### Week 10: Final Reflections

Hello everybody!

I can’t believe that I officially wrapped up my senior project this week! At the beginning of the week, I worked on making some more copies of my booklet and played around with different ways of cutting them because I wasn’t completely happy with the way the pages lined up the first time around. While continuing to work on my pamphlets the rest of the week, I also outlined my final presentation and reflected on all that I got to learn about these past ten weeks.

Throughout this entire experience, I got to dip my toes into so many different fields of mathematics, such as abstract algebra, group theory, and number theory. It was an incredible opportunity to see first-hand how often different areas of mathematics intersect with one another to create entirely new disciplines. I’ve already shared the majority of my mathematical research in previous blogs, but I want to use this final blog to touch on the ways in which all of these different algorithms, both historical and contemporary, connect with one another and represent historical trends as well as human curiosity.

On the cryptography timeline, the earliest form of encryption that I studied was Caesar ciphers, in the context of the Enigma machine. The Enigma machine was a form of encryption that came about during WWII as a form of protection for military communication by the Germans, yet just as the Germans were in need of a way to encrypt their communications, the British were determined to find a way to decipher the encryption scheme and use the intercepted messages to their advantage. As a result, the British Bombe machine was built to decipher the messages encrypted by the Enigma machine. This relationship between two parties in which one is always trying to gain an advantage over the other is exactly what drives the evolution of encryption forward. In a way, this type of competition is very similar to that which drives businesses to provide goods and services that rival those of their competitors.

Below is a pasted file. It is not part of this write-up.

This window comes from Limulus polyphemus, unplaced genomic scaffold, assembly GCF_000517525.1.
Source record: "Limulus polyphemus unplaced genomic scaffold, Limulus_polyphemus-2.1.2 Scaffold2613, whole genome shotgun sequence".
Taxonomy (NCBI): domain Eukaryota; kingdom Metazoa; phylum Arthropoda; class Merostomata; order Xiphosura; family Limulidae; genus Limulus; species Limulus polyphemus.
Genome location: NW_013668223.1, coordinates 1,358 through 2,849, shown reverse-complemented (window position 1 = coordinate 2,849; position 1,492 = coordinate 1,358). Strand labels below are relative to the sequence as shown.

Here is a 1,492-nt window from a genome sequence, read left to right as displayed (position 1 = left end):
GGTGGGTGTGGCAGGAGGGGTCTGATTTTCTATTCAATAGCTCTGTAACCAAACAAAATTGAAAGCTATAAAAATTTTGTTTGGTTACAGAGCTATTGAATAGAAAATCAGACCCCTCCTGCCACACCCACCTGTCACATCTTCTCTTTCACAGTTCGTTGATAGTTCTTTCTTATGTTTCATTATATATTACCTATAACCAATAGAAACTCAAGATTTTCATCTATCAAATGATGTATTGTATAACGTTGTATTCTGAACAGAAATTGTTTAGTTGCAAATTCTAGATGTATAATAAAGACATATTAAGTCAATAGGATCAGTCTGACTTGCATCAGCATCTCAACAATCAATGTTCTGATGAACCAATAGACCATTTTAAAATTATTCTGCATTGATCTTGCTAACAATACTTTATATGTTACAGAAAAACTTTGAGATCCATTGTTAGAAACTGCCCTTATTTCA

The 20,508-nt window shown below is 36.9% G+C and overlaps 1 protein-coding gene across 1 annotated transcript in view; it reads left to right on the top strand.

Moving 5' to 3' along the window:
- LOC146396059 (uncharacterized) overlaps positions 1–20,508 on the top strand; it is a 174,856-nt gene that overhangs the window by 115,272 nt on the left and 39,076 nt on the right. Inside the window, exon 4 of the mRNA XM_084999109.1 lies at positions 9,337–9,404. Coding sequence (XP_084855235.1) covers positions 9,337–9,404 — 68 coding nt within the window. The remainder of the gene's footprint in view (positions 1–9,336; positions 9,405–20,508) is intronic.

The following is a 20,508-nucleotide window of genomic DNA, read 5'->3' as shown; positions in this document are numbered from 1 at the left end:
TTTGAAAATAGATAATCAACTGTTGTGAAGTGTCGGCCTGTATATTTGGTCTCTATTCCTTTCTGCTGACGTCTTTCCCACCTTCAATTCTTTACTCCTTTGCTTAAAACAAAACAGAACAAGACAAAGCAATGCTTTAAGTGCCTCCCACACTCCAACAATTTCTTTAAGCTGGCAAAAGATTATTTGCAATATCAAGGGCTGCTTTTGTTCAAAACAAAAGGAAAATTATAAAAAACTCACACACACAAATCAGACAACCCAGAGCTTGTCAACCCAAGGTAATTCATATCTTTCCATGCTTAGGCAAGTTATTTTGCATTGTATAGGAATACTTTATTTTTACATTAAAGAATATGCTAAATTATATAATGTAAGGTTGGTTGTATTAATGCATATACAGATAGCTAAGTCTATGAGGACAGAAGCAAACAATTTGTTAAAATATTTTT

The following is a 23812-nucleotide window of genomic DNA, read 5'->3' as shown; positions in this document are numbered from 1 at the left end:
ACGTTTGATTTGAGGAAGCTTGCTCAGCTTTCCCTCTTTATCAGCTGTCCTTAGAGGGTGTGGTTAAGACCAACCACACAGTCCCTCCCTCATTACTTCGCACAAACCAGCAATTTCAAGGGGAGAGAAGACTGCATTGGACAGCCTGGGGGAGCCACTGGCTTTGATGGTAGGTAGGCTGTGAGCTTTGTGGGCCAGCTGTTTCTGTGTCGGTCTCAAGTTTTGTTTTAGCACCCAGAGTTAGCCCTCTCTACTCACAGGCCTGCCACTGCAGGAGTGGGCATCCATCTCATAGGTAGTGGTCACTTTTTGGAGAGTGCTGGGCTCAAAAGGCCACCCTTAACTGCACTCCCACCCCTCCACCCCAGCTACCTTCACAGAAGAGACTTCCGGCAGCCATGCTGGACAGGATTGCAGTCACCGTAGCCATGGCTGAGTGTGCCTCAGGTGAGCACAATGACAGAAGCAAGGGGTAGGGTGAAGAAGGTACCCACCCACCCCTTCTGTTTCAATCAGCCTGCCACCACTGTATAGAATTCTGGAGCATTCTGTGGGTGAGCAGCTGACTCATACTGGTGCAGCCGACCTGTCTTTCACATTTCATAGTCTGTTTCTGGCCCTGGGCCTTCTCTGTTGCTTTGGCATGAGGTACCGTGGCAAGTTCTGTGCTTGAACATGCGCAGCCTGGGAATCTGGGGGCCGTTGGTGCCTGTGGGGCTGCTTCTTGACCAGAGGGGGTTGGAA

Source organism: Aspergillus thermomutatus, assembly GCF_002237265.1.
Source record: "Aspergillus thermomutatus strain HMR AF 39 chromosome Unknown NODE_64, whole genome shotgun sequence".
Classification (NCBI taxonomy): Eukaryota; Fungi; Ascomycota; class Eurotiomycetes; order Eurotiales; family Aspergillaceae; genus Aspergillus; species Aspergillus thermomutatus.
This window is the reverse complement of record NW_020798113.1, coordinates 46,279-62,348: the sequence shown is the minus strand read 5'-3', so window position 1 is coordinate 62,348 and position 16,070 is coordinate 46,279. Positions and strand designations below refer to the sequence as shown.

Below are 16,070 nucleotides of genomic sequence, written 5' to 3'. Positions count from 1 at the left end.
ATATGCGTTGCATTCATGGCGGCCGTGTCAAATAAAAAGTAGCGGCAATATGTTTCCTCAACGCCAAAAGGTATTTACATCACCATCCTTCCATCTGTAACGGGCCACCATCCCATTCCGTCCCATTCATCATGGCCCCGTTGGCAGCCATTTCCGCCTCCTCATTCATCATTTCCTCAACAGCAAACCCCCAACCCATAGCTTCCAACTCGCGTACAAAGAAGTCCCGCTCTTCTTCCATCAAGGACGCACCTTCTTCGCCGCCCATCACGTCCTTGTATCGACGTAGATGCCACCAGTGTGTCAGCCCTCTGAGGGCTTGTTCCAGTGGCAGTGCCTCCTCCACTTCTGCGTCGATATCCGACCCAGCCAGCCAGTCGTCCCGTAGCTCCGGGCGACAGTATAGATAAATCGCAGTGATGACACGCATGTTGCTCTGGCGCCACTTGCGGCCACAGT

As I moved forward with my research, I found that the accessibility of cryptography meant a call for greater efficiency. While greater accessibility meant the general public could rely on more security when it comes to banking and eventually online data, consumers also want efficiency; they don’t want to be inconvenienced by the very things that keep their information private. This balance between security and efficiency is what drove the implementation of elliptic curve cryptography into smartphones, which perform a multitude of calculations within a compact machine. At the same time, digital attackers are constantly trying to find better ways to break encryption algorithms, which oftentimes results in the eventual inefficiency of an algorithm as keys must continuously become longer and more complex to try and overcome these digital threats.